White House launches aggressive push to flip GOP governors opposed to Senate health bill – Washington Post

The White House launched an aggressive drive Friday to persuade key Republican governors to stop criticizing a Senate proposal to overhaul the nation’s health-care system, urgently pressuring them in public and private ahead of a decisive week for the controversial legislation.

Despite the administration’s sales pitch, however, four influential governors reiterated their concerns about the bill’s impact on their states’ most vulnerable individuals — underscoring the challenge facing the White House and Senate Republicans as they seek to fulfill a seven-year GOP promise to undo the Affordable Care Act (ACA).

“I’ve still got to come back to my concerns with regard to the Medicaid population,” said Gov. Brian Sandoval (R-Nev.) on his way to a private session with Vice President Pence here at the summer meeting of the National Governors Association. Pence had earlier delivered a detailed speech to the entire group defending the bill.

Sandoval’s views, along with those of three other governors whose states expanded Medicaid under the ACA — John Kasich of Ohio, Doug Ducey of Arizona and Asa Hutchinson of Arkansas — could prove decisive in determining whether the Senate passes legislation next week. Republican senators from those states are closely watching how their governors respond to the newly revamped legislation as they decide whether to support it.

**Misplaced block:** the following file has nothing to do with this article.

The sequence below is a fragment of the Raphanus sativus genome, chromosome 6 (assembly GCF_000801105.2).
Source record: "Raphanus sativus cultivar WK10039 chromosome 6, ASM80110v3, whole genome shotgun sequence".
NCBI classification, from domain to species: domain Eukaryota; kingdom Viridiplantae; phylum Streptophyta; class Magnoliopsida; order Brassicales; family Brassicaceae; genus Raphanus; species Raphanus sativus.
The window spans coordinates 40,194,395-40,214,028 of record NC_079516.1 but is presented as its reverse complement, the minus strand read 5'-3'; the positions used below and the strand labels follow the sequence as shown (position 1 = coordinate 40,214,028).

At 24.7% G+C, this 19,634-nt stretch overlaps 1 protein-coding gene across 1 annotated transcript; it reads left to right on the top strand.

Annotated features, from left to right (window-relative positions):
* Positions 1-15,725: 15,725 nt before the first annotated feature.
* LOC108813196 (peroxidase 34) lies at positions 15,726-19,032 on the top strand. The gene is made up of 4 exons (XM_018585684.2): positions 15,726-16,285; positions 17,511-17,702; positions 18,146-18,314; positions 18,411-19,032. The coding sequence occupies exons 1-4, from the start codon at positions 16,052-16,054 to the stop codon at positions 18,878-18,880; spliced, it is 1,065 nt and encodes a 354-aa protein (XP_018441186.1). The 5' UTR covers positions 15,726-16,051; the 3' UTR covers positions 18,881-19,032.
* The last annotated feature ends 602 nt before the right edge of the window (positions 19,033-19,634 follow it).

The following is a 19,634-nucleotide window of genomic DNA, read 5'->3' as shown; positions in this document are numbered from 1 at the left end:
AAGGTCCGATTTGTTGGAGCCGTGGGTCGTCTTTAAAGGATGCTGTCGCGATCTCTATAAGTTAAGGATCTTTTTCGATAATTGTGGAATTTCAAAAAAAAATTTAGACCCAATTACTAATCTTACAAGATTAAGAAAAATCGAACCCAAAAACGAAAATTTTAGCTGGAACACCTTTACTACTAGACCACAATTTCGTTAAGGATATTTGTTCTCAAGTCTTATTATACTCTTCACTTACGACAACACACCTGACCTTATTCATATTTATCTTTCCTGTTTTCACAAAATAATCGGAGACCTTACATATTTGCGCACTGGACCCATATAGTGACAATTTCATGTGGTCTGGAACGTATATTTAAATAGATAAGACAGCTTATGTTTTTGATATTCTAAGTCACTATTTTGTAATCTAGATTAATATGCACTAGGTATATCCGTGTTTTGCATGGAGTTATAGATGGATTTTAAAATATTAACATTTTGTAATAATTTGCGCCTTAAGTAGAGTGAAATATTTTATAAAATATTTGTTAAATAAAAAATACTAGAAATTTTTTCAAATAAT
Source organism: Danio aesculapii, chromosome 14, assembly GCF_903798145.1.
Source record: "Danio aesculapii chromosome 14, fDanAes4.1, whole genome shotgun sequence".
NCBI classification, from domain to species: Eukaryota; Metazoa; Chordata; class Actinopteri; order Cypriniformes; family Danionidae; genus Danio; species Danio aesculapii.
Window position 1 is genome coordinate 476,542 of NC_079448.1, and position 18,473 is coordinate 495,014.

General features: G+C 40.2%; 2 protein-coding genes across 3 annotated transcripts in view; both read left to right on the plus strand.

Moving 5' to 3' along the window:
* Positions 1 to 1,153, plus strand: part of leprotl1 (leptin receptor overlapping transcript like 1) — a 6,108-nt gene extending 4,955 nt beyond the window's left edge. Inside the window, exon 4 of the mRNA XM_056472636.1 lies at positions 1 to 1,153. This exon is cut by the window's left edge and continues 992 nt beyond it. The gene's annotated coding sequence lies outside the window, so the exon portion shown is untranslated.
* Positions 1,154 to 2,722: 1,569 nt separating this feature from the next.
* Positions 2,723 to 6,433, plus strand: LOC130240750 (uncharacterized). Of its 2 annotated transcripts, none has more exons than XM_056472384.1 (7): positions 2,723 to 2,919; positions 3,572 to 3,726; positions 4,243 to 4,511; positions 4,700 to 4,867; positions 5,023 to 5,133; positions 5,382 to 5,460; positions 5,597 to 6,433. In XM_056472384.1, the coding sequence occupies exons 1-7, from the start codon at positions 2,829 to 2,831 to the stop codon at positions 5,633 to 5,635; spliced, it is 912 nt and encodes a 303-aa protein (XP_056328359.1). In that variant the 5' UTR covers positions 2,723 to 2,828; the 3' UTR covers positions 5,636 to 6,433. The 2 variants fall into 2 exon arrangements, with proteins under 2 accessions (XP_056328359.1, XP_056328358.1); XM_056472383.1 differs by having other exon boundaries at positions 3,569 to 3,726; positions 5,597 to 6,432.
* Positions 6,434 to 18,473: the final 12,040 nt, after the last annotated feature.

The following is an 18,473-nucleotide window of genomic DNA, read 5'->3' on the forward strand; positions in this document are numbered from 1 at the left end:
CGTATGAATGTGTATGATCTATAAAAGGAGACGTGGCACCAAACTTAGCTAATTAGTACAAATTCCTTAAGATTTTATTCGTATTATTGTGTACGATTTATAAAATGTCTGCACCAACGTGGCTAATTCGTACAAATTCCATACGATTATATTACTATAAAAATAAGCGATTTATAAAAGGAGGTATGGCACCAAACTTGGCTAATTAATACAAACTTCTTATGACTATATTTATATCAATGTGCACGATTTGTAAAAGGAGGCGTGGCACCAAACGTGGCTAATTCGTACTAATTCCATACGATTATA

Kasich, who did not attend, issued a statement calling the revised Senate plan “still unacceptable” because of its Medicaid cuts and possible impact on the private ACA insurance market.

(Lee Powell,Rhonda Colvin,Victoria Walker,Monica Akhtar/The Washington Post)

Pence joined Tom Price, President Trump’s health and human services secretary, and Seema Verma, the administrator of the Centers for Medicare and Medicaid Services, to work governors in front of cameras and behind the scenes Friday in this waterfront city.

They offered a detailed pitch contrasting with the more general and sometimes contradictory rhetoric Trump has delivered on health care — but one that contained inaccuracies and quickly met with rebukes from health advocates. They claimed, for instance, that the bill would not throw millions off insurance and that disabled Americans have been denied care because of the expansion of Medicaid under the ACA, which is also known as Obamacare.

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